The newspaper reported first Claims Last November, the images were manipulated in published papers that listed Dr. Tessier-Lavigne as either lead author or co-author.
In February, the campus newspaper published an article with more serious allegations of fraud related to a 2009 paper published by Dr. Tessier Lavigne when he was a senior scientist at Genentech.
A Stanford Daily report said an investigation by Genentech found that the 2009 study contained falsified data, and that Dr. Tessier Lavigne She tried to hide her results.
It also reported that a postdoctoral researcher who worked on the study was caught by Genentech for falsifying data.
Both Dr. Tessier Lavigne and the former researcher, now a physician working in Florida, have vigorously denied the allegations, which relied heavily on unnamed sources.
Noting that in some cases, the panel was unable to identify the unnamed sources cited in The Stanford Daily story, the panel said the newspaper’s claim that “Genentech conducted a fraud investigation and identified fraud,” in the study “appears to be false.” The report stated that no such investigation was conducted.
After the paper’s initial report on the tampered studies in November, the Stanford board formed a special committee to review the claims, chaired by Carol Lamm, a Stanford trustee and former federal prosecutor. The special committee then assigned Mark Phillip, a former Illinois federal judge, and his law firm, Kirkland & Ellis, to conduct the review.
In January, it was announced that Mr. Phillip had also enlisted the five-member scientific panel — which included the Nobel laureate and former Princeton president — to examine the claims from a scientific perspective.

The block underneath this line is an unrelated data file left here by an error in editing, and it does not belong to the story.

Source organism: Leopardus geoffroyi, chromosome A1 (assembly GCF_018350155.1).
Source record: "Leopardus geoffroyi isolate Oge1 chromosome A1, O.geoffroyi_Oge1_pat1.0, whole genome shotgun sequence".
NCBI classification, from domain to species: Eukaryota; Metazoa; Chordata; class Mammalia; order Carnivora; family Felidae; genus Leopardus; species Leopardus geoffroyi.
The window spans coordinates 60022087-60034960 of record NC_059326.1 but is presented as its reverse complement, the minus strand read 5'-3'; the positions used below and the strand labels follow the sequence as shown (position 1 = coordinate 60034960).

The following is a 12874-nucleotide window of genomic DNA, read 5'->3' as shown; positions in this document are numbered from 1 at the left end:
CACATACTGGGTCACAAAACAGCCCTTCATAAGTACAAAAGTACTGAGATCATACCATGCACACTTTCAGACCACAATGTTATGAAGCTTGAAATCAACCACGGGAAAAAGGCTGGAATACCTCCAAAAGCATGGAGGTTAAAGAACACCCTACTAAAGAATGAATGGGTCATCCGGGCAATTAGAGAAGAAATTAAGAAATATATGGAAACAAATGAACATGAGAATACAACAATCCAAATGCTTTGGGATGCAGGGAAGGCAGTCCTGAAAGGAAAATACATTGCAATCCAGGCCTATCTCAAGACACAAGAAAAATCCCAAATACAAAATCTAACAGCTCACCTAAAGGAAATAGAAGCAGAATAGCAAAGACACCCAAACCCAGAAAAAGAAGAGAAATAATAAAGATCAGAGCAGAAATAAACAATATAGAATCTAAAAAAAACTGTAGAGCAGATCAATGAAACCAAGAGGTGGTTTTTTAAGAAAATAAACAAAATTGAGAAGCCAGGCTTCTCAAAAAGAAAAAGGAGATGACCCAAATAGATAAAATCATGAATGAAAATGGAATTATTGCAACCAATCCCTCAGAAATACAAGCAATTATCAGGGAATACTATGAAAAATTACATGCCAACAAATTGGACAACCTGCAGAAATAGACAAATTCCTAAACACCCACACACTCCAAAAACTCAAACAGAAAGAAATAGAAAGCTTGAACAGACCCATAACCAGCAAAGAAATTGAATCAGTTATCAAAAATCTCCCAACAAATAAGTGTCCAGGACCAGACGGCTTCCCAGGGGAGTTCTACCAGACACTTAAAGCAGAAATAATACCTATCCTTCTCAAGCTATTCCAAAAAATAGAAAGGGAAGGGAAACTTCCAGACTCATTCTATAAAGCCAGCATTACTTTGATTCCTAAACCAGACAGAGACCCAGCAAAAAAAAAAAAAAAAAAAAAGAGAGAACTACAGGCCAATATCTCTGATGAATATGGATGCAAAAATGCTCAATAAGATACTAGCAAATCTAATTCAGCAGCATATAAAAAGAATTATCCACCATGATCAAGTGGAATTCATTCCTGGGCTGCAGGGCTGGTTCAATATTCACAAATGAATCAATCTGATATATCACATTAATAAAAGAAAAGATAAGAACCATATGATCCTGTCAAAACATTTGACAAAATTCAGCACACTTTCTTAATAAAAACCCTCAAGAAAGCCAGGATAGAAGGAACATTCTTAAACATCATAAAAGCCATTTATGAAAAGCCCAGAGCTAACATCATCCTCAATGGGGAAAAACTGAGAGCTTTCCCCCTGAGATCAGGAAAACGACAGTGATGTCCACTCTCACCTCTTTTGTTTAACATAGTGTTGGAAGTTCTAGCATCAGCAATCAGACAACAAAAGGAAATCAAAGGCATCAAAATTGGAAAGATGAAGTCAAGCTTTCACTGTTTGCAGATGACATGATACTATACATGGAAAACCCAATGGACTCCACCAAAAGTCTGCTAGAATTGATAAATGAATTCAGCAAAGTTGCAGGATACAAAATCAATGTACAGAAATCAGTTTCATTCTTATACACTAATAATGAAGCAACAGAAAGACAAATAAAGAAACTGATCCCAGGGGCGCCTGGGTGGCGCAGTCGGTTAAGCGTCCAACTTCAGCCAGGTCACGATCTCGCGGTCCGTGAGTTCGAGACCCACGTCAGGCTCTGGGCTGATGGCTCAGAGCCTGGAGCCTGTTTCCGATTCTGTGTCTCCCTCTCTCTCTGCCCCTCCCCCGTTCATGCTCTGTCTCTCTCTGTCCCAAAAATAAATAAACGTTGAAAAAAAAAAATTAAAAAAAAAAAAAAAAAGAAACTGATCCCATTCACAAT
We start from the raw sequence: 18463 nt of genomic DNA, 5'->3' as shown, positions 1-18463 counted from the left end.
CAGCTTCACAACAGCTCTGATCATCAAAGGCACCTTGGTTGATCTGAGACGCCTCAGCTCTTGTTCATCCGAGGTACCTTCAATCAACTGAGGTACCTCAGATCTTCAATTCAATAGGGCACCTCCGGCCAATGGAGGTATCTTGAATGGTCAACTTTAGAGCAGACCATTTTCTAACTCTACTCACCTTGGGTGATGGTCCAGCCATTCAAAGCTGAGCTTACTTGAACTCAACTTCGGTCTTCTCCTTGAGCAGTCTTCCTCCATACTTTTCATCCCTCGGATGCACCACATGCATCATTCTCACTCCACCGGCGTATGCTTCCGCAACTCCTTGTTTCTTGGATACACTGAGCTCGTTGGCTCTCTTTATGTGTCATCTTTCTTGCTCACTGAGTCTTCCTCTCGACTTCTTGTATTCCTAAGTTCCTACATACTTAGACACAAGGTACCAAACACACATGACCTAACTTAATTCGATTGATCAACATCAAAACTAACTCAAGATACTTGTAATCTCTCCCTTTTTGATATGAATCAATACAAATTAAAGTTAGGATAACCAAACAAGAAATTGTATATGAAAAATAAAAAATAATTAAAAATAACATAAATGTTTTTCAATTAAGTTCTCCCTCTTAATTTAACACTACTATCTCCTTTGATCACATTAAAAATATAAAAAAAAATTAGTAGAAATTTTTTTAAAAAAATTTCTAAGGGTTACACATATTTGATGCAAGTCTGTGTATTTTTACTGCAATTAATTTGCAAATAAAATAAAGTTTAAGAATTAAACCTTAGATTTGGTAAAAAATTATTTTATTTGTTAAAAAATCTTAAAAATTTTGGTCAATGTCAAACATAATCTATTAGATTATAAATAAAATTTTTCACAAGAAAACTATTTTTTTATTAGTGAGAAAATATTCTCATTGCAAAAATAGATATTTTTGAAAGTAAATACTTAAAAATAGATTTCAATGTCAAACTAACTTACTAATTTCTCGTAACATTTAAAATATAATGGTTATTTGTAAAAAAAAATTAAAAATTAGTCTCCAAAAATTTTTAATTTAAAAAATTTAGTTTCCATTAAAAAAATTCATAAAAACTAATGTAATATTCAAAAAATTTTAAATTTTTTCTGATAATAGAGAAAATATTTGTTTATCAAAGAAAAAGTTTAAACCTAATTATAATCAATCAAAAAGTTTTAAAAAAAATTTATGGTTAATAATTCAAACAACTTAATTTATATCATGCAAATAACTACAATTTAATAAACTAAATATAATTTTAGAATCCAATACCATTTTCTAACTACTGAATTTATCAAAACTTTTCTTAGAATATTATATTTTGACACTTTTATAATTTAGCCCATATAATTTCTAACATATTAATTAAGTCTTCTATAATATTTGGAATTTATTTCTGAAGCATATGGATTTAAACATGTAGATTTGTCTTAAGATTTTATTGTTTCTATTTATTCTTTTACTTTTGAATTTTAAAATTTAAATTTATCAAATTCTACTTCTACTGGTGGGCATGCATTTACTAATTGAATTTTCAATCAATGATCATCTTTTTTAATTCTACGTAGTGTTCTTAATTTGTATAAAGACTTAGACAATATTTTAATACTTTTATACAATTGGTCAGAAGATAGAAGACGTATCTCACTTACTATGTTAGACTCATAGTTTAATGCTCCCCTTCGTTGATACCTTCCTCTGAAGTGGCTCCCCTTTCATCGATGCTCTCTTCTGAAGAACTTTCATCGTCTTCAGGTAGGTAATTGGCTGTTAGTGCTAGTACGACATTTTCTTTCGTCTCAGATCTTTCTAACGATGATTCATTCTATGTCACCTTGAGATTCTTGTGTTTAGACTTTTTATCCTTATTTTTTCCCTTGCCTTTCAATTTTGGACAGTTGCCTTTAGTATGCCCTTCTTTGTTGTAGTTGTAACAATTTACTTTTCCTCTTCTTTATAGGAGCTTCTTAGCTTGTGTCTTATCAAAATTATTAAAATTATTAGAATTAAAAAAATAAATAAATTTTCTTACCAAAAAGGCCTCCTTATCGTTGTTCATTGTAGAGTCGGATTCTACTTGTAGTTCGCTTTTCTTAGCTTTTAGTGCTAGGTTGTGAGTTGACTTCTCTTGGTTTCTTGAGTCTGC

Genentech described the 2009 study as a major breakthrough, with Dr. Tessier-Lavigne describing the results during the study Power point to Genentech investors as a completely new and different way of looking at the Alzheimer’s disease process.
The study focused on what it said was the previously unknown role of a protein in the brain — death receptor 6 — in the development of Alzheimer’s disease.
As has been the case with many new theories of Alzheimer’s disease, a central finding of the study was found to be incorrect. After several years of attempts to replicate the results, Genentech eventually abandoned the investigational line.
Dr. Tessier-Lavigne left Genentech in 2011 to head Rockefeller University but, along with the company, has published subsequent work acknowledging the failure to confirm key parts of the research.
Recently, Dr. Tessier-Lavigne told STAT NEWS publication that there had been inconsistencies in the results of the trials, which he blamed Impure protein samples.
One of the issues with the scientific process was cited by the panel, which also criticized Dr. Tessier-Lavigne’s decision not to correct the original paper as “suboptimal” but within the confines of scientific practice.
In his statement, Dr. Tessier-Lavigne said that he had earlier tried to issue corrections to Cell and Science papers, but Cell refused to publish a correction and Science failed to publish a correction after agreeing to do so.
The panel’s findings confirmed an April report by Genentech, which He said Its internal review of the Stanford Daily’s allegations found no evidence of “fraud, fabrication, or other intentional wrongdoing.”
Most of the committee’s report, some 60 pages long, is a detailed appendix to an image analysis of 12 published scientific papers on which Dr. Tessier-Lavigne served as either author or co-author, some going back 20 years.
The commission found multiple instances of images in the papers being duplicated or cut up but concluded that Dr. Tessier-Lavigne was not involved in the manipulation, was not aware of it at the time, and was not reckless in failing to discover it.
Oliver Wang Contribute to the preparation of reports.